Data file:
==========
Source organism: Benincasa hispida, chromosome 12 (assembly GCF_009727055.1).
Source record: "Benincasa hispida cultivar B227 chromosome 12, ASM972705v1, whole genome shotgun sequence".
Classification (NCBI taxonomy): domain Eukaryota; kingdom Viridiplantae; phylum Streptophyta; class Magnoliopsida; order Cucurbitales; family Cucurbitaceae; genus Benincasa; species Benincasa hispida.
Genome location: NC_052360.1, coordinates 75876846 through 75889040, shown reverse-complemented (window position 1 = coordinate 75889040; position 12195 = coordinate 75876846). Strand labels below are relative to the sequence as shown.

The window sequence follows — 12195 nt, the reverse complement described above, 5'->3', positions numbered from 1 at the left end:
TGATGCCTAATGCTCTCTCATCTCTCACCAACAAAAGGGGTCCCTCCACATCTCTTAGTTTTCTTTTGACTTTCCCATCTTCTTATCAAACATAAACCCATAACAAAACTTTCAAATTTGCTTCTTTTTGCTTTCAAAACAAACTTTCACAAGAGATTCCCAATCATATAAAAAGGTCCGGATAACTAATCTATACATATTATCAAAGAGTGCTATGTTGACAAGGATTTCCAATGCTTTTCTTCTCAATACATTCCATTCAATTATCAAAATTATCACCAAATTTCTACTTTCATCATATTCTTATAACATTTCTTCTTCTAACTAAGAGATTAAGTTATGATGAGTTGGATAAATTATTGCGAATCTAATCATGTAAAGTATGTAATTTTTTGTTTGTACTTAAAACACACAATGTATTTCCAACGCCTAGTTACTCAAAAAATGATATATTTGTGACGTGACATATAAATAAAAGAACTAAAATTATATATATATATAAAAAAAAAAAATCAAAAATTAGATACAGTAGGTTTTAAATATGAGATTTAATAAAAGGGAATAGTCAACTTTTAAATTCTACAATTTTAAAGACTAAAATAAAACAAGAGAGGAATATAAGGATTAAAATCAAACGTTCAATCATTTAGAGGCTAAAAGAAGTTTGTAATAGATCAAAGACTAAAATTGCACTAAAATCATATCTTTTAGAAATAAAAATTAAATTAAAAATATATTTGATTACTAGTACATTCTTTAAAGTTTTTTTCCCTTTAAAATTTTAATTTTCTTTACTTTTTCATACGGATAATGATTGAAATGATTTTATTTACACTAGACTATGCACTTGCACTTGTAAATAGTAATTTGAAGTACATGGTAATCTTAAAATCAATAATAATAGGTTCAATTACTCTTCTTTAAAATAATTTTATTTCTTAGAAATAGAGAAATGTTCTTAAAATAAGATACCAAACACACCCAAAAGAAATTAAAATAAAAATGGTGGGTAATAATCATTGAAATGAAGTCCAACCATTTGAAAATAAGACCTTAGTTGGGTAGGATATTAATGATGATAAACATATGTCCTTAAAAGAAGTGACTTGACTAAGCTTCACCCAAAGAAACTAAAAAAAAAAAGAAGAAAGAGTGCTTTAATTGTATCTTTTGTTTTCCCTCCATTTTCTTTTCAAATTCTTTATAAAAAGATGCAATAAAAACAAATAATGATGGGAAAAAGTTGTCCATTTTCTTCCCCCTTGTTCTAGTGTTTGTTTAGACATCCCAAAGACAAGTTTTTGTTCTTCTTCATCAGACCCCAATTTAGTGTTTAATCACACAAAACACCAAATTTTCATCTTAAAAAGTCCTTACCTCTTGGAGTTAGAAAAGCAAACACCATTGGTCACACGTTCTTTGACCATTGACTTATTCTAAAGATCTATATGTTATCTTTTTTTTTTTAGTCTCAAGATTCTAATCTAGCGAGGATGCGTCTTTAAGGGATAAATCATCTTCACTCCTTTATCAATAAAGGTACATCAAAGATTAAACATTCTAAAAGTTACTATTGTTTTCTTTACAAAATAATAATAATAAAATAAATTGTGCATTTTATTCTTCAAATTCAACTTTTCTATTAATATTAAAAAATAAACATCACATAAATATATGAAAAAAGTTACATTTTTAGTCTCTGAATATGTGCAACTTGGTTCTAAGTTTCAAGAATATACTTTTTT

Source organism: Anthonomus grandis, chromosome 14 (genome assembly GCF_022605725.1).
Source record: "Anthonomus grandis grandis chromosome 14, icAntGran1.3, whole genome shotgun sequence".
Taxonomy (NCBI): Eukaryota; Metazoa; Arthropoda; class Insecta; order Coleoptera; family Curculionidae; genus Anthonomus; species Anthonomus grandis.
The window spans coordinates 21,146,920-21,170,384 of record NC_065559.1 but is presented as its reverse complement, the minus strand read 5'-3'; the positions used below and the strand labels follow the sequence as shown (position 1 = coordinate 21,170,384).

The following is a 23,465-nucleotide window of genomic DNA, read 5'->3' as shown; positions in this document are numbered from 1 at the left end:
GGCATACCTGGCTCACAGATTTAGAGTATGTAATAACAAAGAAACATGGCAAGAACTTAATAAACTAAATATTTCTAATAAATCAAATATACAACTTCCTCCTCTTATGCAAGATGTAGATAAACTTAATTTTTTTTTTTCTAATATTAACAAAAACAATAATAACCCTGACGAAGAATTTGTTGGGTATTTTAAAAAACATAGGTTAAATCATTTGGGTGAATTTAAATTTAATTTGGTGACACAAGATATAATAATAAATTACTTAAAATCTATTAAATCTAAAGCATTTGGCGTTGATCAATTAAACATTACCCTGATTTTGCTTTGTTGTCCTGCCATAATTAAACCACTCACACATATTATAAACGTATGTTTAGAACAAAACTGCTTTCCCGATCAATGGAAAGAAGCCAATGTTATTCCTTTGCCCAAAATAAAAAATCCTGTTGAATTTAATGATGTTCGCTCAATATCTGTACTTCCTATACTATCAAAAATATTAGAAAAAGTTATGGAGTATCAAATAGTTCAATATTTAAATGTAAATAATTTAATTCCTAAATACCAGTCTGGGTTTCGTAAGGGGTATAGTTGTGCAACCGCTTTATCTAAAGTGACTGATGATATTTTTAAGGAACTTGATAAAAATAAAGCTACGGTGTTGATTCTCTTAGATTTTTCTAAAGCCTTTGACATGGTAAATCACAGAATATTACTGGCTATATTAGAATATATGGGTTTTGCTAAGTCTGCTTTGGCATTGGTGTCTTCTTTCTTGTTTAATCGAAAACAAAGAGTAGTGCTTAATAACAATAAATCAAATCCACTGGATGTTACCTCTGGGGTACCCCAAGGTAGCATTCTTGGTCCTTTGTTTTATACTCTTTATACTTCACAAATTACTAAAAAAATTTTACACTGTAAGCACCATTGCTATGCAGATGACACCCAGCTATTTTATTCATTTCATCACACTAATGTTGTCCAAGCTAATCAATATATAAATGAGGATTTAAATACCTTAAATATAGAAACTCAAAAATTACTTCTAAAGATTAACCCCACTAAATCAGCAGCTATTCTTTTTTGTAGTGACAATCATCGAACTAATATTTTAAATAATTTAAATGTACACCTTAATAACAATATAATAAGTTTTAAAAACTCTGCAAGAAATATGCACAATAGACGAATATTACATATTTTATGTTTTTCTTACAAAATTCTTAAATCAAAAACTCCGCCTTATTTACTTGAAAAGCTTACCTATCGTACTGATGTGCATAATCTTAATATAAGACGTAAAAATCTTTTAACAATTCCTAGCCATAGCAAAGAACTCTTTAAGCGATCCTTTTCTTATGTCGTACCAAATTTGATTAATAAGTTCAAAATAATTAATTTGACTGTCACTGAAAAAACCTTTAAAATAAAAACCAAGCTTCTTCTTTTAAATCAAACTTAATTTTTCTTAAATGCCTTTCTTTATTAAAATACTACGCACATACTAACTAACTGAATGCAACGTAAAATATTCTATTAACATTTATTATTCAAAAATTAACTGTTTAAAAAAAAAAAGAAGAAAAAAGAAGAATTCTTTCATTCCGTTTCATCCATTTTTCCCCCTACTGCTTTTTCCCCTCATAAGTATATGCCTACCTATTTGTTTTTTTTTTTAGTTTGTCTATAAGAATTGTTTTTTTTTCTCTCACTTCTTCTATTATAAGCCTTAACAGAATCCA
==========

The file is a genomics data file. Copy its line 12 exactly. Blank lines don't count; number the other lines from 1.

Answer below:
GGCATACCTGGCTCACAGATTTAGAGTATGTAATAACAAAGAAACATGGCAAGAACTTAATAAACTAAATATTTCTAATAAATCAAATATACAACTTCCTCCTCTTATGCAAGATGTAGATAAACTTAATTTTTTTTTTTCTAATATTAACAAAAACAATAATAACCCTGACGAAGAATTTGTTGGGTATTTTAAAAAACATAGGTTAAATCATTTGGGTGAATTTAAATTTAATTTGGTGACACAAGATATAATAATAAATTACTTAAAATCTATTAAATCTAAAGCATTTGGCGTTGATCAATTAAACATTACCCTGATTTTGCTTTGTTGTCCTGCCATAATTAAACCACTCACACATATTATAAACGTATGTTTAGAACAAAACTGCTTTCCCGATCAATGGAAAGAAGCCAATGTTATTCCTTTGCCCAAAATAAAAAATCCTGTTGAATTTAATGATGTTCGCTCAATATCTGTACTTCCTATACTATCAAAAATATTAGAAAAAGTTATGGAGTATCAAATAGTTCAATATTTAAATGTAAATAATTTAATTCCTAAATACCAGTCTGGGTTTCGTAAGGGGTATAGTTGTGCAACCGCTTTATCTAAAGTGACTGATGATATTTTTAAGGAACTTGATAAAAATAAAGCTACGGTGTTGATTCTCTTAGATTTTTCTAAAGCCTTTGACATGGTAAATCACAGAATATTACTGGCTATATTAGAATATATGGGTTTTGCTAAGTCTGCTTTGGCATTGGTGTCTTCTTTCTTGTTTAATCGAAAACAAAGAGTAGTGCTTAATAACAATAAATCAAATCCACTGGATGTTACCTCTGGGGTACCCCAAGGTAGCATTCTTGGTCCTTTGTTTTATACTCTTTATACTTCACAAATTACTAAAAAAATTTTACACTGTAAGCACCATTGCTATGCAGATGACACCCAGCTATTTTATTCATTTCATCACACTAATGTTGTCCAAGCTAATCAATATATAAATGAGGATTTAAATACCTTAAATATAGAAACTCAAAAATTACTTCTAAAGATTAACCCCACTAAATCAGCAGCTATTCTTTTTTGTAGTGACAATCATCGAACTAATATTTTAAATAATTTAAATGTACACCTTAATAACAATATAATAAGTTTTAAAAACTCTGCAAGAAATATGCACAATAGACGAATATTACATATTTTATGTTTTTCTTACAAAATTCTTAAATCAAAAACTCCGCCTTATTTACTTGAAAAGCTTACCTATCGTACTGATGTGCATAATCTTAATATAAGACGTAAAAATCTTTTAACAATTCCTAGCCATAGCAAAGAACTCTTTAAGCGATCCTTTTCTTATGTCGTACCAAATTTGATTAATAAGTTCAAAATAATTAATTTGACTGTCACTGAAAAAACCTTTAAAATAAAAACCAAGCTTCTTCTTTTAAATCAAACTTAATTTTTCTTAAATGCCTTTCTTTATTAAAATACTACGCACATACTAACTAACTGAATGCAACGTAAAATATTCTATTAACATTTATTATTCAAAAATTAACTGTTTAAAAAAAAAAAGAAGAAAAAAGAAGAATTCTTTCATTCCGTTTCATCCATTTTTCCCCCTACTGCTTTTTCCCCTCATAAGTATATGCCTACCTATTTGTTTTTTTTTTTAGTTTGTCTATAAGAATTGTTTTTTTTTCTCTCACTTCTTCTATTATAAGCCTTAACAGAATCCA